Offshore magic circle
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The offshore magic circle consists of several leading law firms practicing in offshore jurisdictions. The term was adopted[by whom?] as an imitation of the more widely recognised London Magic Circle of law firms. The concept of an offshore magic circle was first suggested[by whom?] in the wake of a series of cross-jurisdictional mergers and expansions by various firms.
Although there is no agreed consensus over precisely which firms belong in the offshore magic circle, a 2008 article in Legal Business[full citation needed] suggested that an offshore magic circle might constitute the following:
In the wider legal community, it has been suggested that the 'magic circle' label is a little self-aggrandising. Not only does the group suggested by Legal Business seem fairly big (with nine firms, as opposed to the five firms in the original magic circle) but it also appears to contain a fairly high percentage of the total number of offshore firms, including almost all the significant Channel Islands firms.
The major offshore firms recognise this criticism and do not use the 'magic circle' terminology. Edward Fennell, a legal columnist for The Times, has expressed slightly irreverent views of law firms designating themselves as part of an offshore magic circle. However, the concept of an offshore magic circle has gone down very well with some of the smaller firms involved, and the phrase is actively promoted by legal recruitment consultants who earn substantial fees by persuading city lawyers to spend a few years working in an offshore jurisdiction.
Although not expressly endorsing the term, the Chambers legal directory in its 2008 edition recognised the move towards multi-jurisdictional offshore firms, and including a new ranking for offshore firms globally rather than by jurisdiction. Arguably this was the first formal attempt to frame a defined offshore magic circle, although the directory pointedly did not use the term.
That list included all the same names as the list produced by Legal Business for the putative offshore magic circle. The directory expressly stated that single-jurisdiction firms, no matter how good, would not be considered.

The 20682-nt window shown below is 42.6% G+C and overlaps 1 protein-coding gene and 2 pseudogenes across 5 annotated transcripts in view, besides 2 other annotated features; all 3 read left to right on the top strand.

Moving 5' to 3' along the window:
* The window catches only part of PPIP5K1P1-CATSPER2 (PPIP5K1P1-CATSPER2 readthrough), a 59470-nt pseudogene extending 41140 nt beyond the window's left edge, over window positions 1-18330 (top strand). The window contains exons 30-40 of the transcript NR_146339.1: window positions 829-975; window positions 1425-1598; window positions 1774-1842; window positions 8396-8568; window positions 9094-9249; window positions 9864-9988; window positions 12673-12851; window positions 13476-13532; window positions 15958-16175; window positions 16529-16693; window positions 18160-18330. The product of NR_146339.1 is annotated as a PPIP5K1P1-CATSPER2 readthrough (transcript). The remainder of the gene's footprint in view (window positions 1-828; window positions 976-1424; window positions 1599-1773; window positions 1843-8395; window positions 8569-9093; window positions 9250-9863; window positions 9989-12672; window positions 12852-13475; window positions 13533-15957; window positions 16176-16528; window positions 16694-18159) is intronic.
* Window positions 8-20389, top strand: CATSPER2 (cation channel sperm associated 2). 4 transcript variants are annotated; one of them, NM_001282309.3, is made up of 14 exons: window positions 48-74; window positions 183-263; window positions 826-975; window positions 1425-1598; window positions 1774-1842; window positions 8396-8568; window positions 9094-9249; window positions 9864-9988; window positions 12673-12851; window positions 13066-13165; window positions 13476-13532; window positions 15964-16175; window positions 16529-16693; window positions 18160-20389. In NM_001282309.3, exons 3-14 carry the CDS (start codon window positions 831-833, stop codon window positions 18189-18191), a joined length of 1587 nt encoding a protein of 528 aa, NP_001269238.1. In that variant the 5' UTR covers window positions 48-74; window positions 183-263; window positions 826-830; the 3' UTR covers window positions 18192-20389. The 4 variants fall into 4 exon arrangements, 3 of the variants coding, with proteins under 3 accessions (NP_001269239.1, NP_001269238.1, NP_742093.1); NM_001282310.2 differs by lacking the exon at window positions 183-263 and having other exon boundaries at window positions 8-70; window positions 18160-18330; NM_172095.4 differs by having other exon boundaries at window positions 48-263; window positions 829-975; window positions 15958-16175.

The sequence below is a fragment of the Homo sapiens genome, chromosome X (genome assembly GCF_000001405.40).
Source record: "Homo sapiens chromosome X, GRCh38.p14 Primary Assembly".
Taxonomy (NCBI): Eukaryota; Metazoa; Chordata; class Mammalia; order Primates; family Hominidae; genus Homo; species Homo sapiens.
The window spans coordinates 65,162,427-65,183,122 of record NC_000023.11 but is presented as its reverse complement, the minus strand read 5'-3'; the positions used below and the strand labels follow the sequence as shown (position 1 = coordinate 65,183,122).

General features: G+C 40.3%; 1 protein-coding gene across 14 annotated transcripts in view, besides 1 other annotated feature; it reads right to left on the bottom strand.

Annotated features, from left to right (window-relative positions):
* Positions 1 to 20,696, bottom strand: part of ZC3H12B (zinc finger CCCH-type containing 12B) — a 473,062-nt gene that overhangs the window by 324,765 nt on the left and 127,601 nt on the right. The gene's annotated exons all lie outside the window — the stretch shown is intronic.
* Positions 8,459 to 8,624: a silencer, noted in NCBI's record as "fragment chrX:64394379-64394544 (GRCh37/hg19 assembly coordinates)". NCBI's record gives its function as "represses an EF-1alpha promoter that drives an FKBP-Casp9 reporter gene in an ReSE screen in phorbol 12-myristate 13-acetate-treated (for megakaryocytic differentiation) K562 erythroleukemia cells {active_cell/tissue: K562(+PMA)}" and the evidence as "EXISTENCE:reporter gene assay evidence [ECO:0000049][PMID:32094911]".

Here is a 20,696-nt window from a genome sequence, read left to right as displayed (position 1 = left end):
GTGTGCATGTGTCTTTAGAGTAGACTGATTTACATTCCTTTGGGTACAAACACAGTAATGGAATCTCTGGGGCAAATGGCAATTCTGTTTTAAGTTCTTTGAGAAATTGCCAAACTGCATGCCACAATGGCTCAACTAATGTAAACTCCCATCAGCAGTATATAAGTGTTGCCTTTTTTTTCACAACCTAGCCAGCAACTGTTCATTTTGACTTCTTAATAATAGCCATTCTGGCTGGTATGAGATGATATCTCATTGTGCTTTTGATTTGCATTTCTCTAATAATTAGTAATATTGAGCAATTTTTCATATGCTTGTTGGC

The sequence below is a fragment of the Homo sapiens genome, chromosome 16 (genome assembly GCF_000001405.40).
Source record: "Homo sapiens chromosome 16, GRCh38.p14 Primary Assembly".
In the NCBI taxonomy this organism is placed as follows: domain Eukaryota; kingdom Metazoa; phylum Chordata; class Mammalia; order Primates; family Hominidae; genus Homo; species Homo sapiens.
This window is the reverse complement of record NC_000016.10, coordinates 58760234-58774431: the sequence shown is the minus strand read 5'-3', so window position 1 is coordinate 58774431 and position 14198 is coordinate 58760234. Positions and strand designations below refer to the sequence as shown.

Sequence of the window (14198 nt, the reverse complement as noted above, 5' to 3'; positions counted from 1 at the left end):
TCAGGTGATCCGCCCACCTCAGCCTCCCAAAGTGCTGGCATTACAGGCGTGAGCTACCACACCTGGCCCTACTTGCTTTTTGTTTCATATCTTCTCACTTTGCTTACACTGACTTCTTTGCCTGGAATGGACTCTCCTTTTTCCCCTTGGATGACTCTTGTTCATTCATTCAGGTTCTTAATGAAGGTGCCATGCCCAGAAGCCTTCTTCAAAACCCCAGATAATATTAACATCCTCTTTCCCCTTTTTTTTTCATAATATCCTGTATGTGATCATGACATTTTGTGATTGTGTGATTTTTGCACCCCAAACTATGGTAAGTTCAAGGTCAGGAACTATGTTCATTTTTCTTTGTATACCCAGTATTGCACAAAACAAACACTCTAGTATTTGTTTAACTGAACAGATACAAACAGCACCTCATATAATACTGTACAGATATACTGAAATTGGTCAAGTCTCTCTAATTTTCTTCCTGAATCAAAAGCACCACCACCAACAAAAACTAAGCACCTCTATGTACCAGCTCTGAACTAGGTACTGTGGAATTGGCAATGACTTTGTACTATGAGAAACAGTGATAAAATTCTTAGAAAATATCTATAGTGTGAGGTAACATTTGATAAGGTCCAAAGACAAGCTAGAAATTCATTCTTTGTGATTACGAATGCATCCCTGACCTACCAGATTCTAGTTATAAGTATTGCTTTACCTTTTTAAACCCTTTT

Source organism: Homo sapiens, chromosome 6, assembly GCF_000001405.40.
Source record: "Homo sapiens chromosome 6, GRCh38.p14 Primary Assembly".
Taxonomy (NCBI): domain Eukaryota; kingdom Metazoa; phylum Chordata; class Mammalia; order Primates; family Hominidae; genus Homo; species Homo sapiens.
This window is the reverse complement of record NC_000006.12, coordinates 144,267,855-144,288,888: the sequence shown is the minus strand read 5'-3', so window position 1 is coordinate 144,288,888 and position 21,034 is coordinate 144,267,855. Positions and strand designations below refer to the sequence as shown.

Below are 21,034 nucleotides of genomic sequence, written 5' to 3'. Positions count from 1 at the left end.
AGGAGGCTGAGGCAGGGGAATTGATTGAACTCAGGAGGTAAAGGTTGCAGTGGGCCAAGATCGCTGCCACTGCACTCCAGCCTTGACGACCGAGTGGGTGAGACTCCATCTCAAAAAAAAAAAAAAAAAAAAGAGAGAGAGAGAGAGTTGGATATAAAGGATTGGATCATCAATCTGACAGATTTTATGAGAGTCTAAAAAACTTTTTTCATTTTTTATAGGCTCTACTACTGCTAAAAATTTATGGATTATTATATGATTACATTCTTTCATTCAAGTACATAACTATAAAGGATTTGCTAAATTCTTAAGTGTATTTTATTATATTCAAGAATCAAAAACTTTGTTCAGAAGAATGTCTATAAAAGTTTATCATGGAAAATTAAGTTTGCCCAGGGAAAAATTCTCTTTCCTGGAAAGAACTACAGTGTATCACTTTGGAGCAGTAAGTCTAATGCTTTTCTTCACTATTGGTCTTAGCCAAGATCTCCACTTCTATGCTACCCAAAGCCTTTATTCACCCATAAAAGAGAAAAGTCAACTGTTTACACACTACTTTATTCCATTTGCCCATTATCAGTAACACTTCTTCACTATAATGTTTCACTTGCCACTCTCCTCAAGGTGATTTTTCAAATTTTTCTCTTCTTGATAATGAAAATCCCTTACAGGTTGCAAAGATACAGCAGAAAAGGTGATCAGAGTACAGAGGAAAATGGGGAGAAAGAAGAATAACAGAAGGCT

The following table sets out the offshore jurisdictions in which the principal multi-jurisdictional offshore firms have offices (correct as at June 2012). The table does not list "sales" offices, such London, Zurich, Dubai or Hong Kong. Dublin is included in this table due to the move of Maples and Walkers into the "onshore" market where they now compete with the Irish law firms.
|Firm||Lawyers (2016)||Bermuda||BVI||Cayman||Dublin||Guernsey||Jersey||Mauritius||Other||"Home" jurisdiction|
|Appleby||210||Yes||Yes||Yes||Yes||Yes||Yes||Isle of Man, Seychelles||Bermuda|
|Carey Olsen||188||Yes||Yes||Yes||Yes||Channel Islands*|
|Harneys||139||Yes||Yes||Yes||Yes||Anguilla, Cyprus||British Virgin Islands|
|Mourant Ozannes||186||Yes||Yes||Yes||Yes||Channel Islands*|
* Carey Olsen was formed by the merger of two roughly equivalent sized firms from Jersey and Guernsey. Mourant Ozannes was formed by a merger of firms from Jersey, Guernsey and the Cayman Islands.
- Issue 181, Offshore Review, February 2008.
- "The Offshore Top 30 2016: The rankings". The Lawyer. 22 February 2016.
- The odd one out is Hassans, a Gibraltar based law firm which ranks 9th in terms of total lawyer numbers—one place ahead of 10th-ranked Bedell. Bedell has seven more lawyers than 11th-ranked Collas Crill.
- "The Times & The Sunday Times". Timesonline.co.uk. Retrieved 2016-04-16.
- "Offshore - Global-Wide". Chambersandpartners.com. Retrieved 2016-04-16.
- "Offshore | The Lawyer | Legal News and Jobs | Advancing the business of law". The Lawyer. Retrieved 2016-04-16.
- "Taylors in association with Walkers". Walkers. Retrieved 21 September 2016.